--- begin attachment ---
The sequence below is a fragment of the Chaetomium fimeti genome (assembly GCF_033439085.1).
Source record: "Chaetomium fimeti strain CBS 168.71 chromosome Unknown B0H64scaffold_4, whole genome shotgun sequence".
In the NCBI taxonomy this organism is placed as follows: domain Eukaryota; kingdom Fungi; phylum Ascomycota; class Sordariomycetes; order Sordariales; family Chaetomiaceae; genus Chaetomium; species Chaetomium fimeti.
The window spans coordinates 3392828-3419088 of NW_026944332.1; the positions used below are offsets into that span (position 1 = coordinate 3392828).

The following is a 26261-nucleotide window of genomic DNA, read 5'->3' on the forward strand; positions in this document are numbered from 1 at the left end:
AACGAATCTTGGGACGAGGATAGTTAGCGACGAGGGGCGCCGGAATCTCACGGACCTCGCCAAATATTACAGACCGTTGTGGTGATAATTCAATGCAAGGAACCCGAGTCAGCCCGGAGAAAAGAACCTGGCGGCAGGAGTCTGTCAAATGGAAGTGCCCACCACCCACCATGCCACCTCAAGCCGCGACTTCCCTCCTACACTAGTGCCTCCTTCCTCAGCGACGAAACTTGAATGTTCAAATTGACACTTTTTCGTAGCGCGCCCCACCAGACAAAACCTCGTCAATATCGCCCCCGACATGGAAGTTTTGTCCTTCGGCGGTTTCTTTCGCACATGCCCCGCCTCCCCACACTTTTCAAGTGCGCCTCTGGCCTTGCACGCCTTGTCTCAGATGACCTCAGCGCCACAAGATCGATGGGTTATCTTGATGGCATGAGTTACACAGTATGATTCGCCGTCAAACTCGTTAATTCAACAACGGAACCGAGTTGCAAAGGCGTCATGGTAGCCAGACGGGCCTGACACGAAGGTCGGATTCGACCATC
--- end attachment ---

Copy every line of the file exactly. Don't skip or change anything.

The sequence below is a fragment of the Chaetomium fimeti genome (assembly GCF_033439085.1).
Source record: "Chaetomium fimeti strain CBS 168.71 chromosome Unknown B0H64scaffold_4, whole genome shotgun sequence".
In the NCBI taxonomy this organism is placed as follows: domain Eukaryota; kingdom Fungi; phylum Ascomycota; class Sordariomycetes; order Sordariales; family Chaetomiaceae; genus Chaetomium; species Chaetomium fimeti.
The window spans coordinates 3392828-3419088 of NW_026944332.1; the positions used below are offsets into that span (position 1 = coordinate 3392828).

The following is a 26261-nucleotide window of genomic DNA, read 5'->3' on the forward strand; positions in this document are numbered from 1 at the left end:
AACGAATCTTGGGACGAGGATAGTTAGCGACGAGGGGCGCCGGAATCTCACGGACCTCGCCAAATATTACAGACCGTTGTGGTGATAATTCAATGCAAGGAACCCGAGTCAGCCCGGAGAAAAGAACCTGGCGGCAGGAGTCTGTCAAATGGAAGTGCCCACCACCCACCATGCCACCTCAAGCCGCGACTTCCCTCCTACACTAGTGCCTCCTTCCTCAGCGACGAAACTTGAATGTTCAAATTGACACTTTTTCGTAGCGCGCCCCACCAGACAAAACCTCGTCAATATCGCCCCCGACATGGAAGTTTTGTCCTTCGGCGGTTTCTTTCGCACATGCCCCGCCTCCCCACACTTTTCAAGTGCGCCTCTGGCCTTGCACGCCTTGTCTCAGATGACCTCAGCGCCACAAGATCGATGGGTTATCTTGATGGCATGAGTTACACAGTATGATTCGCCGTCAAACTCGTTAATTCAACAACGGAACCGAGTTGCAAAGGCGTCATGGTAGCCAGACGGGCCTGACACGAAGGTCGGATTCGACCATC